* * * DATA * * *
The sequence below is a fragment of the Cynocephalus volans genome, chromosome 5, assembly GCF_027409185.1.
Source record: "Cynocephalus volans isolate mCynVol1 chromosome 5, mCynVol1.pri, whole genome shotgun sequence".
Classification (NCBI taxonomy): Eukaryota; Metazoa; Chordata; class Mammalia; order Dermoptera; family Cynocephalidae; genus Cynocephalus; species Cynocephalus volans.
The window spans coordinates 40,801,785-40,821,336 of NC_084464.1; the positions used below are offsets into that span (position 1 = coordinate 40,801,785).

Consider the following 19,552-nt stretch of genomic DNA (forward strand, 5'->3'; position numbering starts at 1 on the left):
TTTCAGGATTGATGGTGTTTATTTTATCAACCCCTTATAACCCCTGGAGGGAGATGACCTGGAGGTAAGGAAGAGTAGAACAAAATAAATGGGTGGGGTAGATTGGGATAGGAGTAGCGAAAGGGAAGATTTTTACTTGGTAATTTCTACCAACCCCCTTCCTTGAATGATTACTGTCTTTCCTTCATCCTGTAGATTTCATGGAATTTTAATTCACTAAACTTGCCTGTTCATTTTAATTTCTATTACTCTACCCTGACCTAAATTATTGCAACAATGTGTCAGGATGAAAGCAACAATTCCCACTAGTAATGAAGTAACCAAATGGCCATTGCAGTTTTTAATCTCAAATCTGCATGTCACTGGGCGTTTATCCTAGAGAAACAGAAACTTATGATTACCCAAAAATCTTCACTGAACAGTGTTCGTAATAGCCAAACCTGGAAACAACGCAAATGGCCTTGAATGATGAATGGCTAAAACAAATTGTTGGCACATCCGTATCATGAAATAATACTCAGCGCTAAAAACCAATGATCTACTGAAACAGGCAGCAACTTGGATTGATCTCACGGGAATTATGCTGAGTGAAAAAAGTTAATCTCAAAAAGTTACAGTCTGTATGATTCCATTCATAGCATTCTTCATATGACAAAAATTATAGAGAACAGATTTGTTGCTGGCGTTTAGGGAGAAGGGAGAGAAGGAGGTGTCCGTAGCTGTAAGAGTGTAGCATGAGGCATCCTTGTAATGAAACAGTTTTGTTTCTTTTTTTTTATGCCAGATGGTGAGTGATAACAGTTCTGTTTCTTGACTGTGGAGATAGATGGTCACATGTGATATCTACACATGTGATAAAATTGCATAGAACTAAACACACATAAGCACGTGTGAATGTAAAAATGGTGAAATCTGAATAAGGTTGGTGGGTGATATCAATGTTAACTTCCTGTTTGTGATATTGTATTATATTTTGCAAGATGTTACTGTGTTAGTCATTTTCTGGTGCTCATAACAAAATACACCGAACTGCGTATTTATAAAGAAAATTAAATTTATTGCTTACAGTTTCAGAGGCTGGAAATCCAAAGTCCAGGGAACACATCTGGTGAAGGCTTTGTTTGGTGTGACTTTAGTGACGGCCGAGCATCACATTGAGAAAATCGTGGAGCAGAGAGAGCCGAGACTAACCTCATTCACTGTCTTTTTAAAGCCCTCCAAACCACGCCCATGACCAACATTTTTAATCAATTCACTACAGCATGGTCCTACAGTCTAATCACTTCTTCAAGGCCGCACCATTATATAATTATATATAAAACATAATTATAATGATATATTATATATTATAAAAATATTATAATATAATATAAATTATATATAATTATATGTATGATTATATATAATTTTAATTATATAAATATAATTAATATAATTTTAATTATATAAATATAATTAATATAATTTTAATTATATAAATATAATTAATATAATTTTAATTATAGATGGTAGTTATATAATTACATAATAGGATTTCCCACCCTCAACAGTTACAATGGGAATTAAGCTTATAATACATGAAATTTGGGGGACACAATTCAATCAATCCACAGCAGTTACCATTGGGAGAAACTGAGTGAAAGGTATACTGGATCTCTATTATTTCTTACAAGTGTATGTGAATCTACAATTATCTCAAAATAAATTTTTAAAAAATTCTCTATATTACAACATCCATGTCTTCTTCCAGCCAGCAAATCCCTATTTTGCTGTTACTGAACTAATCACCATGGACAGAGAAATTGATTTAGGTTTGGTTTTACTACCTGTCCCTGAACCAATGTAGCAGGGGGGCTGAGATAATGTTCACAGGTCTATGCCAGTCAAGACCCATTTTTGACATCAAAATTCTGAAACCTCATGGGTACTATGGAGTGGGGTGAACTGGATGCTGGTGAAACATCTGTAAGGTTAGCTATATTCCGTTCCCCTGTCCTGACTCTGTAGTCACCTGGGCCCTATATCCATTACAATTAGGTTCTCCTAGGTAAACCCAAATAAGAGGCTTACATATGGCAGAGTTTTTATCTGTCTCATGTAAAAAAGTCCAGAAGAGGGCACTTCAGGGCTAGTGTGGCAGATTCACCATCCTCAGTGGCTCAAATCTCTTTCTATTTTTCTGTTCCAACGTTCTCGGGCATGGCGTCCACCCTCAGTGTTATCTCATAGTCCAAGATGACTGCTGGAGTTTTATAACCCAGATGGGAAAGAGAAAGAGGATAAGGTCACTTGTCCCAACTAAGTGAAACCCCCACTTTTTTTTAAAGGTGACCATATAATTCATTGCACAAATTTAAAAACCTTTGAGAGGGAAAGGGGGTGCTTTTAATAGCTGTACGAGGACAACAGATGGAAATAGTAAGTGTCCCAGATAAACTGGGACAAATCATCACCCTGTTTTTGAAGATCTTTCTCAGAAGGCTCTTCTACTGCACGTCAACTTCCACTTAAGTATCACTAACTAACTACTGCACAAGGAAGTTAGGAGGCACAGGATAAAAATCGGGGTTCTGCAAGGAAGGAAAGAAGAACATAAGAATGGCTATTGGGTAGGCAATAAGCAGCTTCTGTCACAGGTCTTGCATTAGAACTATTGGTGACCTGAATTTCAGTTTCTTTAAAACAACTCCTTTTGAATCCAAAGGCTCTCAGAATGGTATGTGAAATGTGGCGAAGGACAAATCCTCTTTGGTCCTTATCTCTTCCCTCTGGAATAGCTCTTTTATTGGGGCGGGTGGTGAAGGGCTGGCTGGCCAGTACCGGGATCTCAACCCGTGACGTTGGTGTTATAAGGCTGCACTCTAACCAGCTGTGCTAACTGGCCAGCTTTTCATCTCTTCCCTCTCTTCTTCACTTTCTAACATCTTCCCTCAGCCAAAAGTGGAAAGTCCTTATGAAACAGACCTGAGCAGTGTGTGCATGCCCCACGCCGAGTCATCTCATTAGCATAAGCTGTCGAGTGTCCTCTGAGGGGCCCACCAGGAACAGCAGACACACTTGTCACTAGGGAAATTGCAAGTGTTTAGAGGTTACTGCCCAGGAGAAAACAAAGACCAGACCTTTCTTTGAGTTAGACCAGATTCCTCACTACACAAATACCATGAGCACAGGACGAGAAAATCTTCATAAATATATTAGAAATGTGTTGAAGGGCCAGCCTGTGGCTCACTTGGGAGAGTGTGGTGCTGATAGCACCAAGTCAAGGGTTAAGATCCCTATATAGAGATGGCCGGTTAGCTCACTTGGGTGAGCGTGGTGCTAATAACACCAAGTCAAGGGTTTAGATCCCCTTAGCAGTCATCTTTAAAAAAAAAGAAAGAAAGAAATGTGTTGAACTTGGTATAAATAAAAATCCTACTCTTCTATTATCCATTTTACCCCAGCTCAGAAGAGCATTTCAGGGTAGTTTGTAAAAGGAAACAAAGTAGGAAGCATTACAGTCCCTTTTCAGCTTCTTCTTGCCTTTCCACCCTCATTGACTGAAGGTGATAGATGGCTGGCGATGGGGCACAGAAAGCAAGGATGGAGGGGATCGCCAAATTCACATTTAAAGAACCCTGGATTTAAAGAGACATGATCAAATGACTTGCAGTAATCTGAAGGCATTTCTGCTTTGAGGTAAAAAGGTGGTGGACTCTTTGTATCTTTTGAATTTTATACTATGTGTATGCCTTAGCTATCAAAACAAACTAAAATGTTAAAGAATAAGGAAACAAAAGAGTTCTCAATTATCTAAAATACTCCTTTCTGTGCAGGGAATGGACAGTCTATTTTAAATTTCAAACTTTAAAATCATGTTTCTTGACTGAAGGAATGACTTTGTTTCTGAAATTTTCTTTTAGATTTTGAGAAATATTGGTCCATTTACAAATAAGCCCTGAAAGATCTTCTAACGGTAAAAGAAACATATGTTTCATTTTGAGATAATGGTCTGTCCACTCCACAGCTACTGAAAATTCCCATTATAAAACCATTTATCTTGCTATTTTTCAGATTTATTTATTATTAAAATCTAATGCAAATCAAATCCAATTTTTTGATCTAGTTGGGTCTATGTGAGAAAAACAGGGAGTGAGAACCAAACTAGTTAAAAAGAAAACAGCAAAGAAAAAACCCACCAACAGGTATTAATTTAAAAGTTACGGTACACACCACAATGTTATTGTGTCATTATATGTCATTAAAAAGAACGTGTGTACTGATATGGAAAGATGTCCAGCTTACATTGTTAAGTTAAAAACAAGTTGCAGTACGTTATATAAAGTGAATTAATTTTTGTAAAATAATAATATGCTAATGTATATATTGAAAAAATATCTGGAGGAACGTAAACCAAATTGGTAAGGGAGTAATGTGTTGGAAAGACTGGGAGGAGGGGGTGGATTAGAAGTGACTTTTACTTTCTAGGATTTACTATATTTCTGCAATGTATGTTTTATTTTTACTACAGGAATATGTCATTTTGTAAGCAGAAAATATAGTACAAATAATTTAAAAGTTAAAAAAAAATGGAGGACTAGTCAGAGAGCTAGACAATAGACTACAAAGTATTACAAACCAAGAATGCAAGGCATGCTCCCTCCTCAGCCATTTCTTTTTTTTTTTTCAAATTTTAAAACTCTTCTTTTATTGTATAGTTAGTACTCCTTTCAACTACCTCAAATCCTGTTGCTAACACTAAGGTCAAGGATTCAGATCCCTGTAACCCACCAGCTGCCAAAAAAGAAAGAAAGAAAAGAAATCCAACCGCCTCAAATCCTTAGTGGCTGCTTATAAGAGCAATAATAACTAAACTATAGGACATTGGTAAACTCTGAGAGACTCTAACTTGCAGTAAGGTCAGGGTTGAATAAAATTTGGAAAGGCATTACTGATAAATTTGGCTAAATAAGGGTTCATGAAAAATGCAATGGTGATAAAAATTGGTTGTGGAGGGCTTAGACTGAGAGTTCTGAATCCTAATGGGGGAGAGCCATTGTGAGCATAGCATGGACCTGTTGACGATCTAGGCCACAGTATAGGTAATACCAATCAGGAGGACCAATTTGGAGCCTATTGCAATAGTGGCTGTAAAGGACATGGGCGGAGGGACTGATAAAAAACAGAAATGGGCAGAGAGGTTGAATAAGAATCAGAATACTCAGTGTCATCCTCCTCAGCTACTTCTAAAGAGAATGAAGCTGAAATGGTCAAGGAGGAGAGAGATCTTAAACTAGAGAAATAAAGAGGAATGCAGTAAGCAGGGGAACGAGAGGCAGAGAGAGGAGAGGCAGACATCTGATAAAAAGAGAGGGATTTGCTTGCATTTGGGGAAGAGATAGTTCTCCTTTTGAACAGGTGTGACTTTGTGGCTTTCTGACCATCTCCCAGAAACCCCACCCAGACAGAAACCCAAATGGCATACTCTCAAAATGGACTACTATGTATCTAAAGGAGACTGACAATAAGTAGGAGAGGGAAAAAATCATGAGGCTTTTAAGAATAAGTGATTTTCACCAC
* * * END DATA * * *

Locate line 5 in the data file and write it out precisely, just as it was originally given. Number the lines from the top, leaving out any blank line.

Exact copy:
Consider the following 19,552-nt stretch of genomic DNA (forward strand, 5'->3'; position numbering starts at 1 on the left):